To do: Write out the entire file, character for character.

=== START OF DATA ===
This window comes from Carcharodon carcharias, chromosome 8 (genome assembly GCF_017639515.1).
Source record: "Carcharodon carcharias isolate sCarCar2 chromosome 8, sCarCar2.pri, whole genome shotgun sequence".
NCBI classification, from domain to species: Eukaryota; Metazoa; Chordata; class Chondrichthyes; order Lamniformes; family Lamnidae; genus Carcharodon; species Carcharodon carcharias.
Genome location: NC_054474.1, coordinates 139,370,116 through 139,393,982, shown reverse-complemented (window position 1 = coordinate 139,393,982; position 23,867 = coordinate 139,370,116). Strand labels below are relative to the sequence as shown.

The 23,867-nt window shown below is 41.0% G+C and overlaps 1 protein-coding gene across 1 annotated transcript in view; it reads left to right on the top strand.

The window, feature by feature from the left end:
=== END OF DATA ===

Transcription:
This window comes from Carcharodon carcharias, chromosome 8 (genome assembly GCF_017639515.1).
Source record: "Carcharodon carcharias isolate sCarCar2 chromosome 8, sCarCar2.pri, whole genome shotgun sequence".
NCBI classification, from domain to species: Eukaryota; Metazoa; Chordata; class Chondrichthyes; order Lamniformes; family Lamnidae; genus Carcharodon; species Carcharodon carcharias.
Genome location: NC_054474.1, coordinates 139,370,116 through 139,393,982, shown reverse-complemented (window position 1 = coordinate 139,393,982; position 23,867 = coordinate 139,370,116). Strand labels below are relative to the sequence as shown.

The 23,867-nt window shown below is 41.0% G+C and overlaps 1 protein-coding gene across 1 annotated transcript in view; it reads left to right on the top strand.

The window, feature by feature from the left end: